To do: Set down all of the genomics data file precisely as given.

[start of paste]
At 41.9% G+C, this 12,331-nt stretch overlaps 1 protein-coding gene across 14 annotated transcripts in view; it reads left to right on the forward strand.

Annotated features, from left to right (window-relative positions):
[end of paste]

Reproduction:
At 41.9% G+C, this 12,331-nt stretch overlaps 1 protein-coding gene across 14 annotated transcripts in view; it reads left to right on the forward strand.

Annotated features, from left to right (window-relative positions):